Rapture Passages – 1Thessalonians 5

07Apr11

1 Thes. 5:1 Now concerning the times and the seasons, brothers, you have no need to have anything written to you. [2] For you yourselves are fully aware that the day of the Lord will come like a thief in the night. [3] While people are saying, “There is peace and security,” then sudden destruction will come upon them as labor pains come upon a pregnant woman, and they will not escape.

As we continue our process of considering passages related to the rapture we now turn our attention to one of the more difficult passages. The difficulty lies in the fact that Paul tells the Thessalonians that they do not need any more information written to them regarding the times and seasons.

But boy, Paul, it would have really helped us!

But knowing what we have learned from other passages let us consider what information we do get from Paul in this passage. When he is referring to the “times and seasons” many immediately assume he is referring to the rapture and tribulation. But, once again, that is assuming the unproven and importing it into this passage.

Since we cannot be sure what previous lessons the Thessalonians may have received on the subject of times and seasons we can only make educated guesses. The best guess in my estimation is Paul is referring to the Olivet Discourse. This is coupled with other images Paul uses in the same passage including season, sudden destruction, labor pains, pregnancy and escape.

Paul also uses the term Day of the Lord, which will be dealt with in a post following our discussion of the Rapture Passage. Just note that tern Day of the Lord is a common one designating a time of destruction related to judgment. This passage is no different.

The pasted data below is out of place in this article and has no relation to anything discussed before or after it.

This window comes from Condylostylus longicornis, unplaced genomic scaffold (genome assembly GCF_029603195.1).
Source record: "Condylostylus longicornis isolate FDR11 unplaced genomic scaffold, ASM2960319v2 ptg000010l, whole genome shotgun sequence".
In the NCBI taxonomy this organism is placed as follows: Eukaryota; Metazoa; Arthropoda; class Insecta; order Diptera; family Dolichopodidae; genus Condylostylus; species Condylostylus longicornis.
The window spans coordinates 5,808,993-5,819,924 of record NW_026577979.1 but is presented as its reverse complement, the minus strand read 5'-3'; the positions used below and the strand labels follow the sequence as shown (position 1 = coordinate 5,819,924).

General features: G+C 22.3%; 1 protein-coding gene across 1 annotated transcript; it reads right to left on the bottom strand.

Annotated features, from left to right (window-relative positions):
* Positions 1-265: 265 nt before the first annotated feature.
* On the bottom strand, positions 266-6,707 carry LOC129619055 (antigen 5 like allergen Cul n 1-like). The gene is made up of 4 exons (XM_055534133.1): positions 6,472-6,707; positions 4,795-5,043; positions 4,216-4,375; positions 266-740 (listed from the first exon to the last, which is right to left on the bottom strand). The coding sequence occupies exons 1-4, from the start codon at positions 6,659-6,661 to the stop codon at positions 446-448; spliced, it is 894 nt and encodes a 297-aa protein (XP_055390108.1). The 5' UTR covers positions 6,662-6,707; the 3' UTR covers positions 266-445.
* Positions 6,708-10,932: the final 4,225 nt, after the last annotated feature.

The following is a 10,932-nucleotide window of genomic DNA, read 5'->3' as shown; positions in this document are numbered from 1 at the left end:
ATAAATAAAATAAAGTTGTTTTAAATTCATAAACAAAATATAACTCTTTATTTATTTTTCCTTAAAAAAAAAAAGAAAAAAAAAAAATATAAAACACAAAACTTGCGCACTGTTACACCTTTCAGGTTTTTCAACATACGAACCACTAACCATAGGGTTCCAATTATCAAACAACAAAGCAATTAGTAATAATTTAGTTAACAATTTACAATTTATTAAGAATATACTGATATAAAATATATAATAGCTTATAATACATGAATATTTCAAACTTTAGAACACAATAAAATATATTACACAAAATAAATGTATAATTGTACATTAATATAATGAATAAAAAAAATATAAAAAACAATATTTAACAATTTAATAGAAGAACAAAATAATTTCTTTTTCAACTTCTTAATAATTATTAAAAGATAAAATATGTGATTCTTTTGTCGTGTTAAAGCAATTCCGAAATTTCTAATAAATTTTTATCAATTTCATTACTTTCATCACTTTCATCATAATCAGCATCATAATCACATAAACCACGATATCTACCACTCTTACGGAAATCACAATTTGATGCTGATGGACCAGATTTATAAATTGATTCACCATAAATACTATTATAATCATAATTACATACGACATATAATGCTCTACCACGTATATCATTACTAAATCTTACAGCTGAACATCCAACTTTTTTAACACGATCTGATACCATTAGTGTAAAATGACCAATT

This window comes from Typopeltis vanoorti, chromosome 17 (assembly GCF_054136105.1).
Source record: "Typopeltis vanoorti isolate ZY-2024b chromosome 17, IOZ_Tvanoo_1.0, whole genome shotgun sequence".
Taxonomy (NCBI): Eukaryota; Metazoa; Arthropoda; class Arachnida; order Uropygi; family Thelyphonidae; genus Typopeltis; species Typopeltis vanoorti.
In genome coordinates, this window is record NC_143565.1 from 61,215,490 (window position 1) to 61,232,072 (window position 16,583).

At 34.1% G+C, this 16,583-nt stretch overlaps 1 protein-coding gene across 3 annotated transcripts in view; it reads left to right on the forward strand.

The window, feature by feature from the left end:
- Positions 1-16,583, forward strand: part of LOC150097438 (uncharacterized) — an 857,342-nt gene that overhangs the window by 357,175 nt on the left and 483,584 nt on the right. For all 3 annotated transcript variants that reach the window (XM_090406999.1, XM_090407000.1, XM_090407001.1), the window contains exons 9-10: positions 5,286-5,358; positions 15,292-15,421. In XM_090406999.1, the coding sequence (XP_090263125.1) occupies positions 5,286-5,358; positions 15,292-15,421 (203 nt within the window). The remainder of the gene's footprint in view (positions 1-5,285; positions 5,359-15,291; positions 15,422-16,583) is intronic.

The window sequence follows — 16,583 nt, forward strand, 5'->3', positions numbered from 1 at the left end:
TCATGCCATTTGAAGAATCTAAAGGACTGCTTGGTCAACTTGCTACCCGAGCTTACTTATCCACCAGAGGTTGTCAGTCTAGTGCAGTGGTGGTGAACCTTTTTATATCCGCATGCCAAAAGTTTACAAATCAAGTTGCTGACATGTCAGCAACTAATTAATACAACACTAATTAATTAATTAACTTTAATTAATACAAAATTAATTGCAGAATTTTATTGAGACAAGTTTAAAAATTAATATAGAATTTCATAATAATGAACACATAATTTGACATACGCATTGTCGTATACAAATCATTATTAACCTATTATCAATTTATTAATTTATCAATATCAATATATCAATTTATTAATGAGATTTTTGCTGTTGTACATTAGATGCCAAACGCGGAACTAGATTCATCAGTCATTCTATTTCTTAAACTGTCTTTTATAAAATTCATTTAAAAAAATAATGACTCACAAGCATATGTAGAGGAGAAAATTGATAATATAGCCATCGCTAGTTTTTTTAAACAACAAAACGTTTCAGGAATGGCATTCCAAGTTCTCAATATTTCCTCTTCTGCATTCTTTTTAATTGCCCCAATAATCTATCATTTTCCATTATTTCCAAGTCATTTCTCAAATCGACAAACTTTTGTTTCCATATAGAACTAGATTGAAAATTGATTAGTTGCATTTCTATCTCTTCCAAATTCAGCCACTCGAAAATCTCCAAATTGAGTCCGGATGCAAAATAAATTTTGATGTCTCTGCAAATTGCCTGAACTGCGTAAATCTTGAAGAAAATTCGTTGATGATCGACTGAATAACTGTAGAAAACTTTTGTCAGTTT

You will note that no where does Paul reference the Second Coming or rapture. Some have argued that later in this passage Paul mentions that his readers are not appointed to wrath and make the case that the Rapture will be a pre-tribulation or pre-wrath one. The problem is the context is clearly related to the wrath of God in relation to salvation.

1 Thess5:9 For God did not appoint us to suffer wrath but to receive salvation through our Lord Jesus Christ. 10He died for us so that, whether we are awake or asleep, we may live together with him. 11Therefore encourage one another and build each other up, just as in fact you are doing.

This is clearly discussing Jesus finished work on the cross that made Him our propitiation, taking on the wrath of God, so that God’s wrath is removed from His elect.

But getting back to actual verses at hand, please note that this whole passage is related to an event of judgment that is soon approaching. We know this because the Thessalonians were clearly familiar with the things to look (times and seasons) for in regards to this coming judgment. In fact, the concept of seasons is first heard in the Olivet Discourse when Jesus mentions that when you see the budding of the fig tree and all the trees you know that “summer” is near. The changing of the seasons is obvious and so will the events foretelling this coming destruction. This parallels the Olivet discourse.

Again note that this is a passage about destruction, not the birthing of a “kingdom of God” or the beginning of a New Heavens or New Earth. This is about a “sudden destruction” not a “sudden disappearance!”

Finally note that Paul mentions that this destruction would come when people were saying “peace, peace.” This matches perfectly the time before the destruction of Jerusalem as the armies drew back and the zealots thought they were winning and forcing the armies back. Also, the Romans sent several intermediaries bringing peace proposals. But then the frustration grew out of control and the onslaught began!

So, contextually this passage most likely refers to a soon coming judgment of which the Thessalonians would be familiar. This also makes sense giving what we know about the response letter of 2nd Thessalonians. They appeared to have more questions needing answers regarding the Day of the Lord and had received correspondence stating that day had passed. So, this Day of the Lord was event in the near future, but was not related to the Second Coming, Rapture or Resurrection.

At this point I usually get some exasperated sighs in the class. This is usually followed by: “Does the Bible talk about the Rapture anywhere in the Bible? What do we have to hope for?”

The first question has a definite “yes” for an answer and it will be found in the next couple posts.

The second question goes much deeper and will hopefull dealt with in much later posts.

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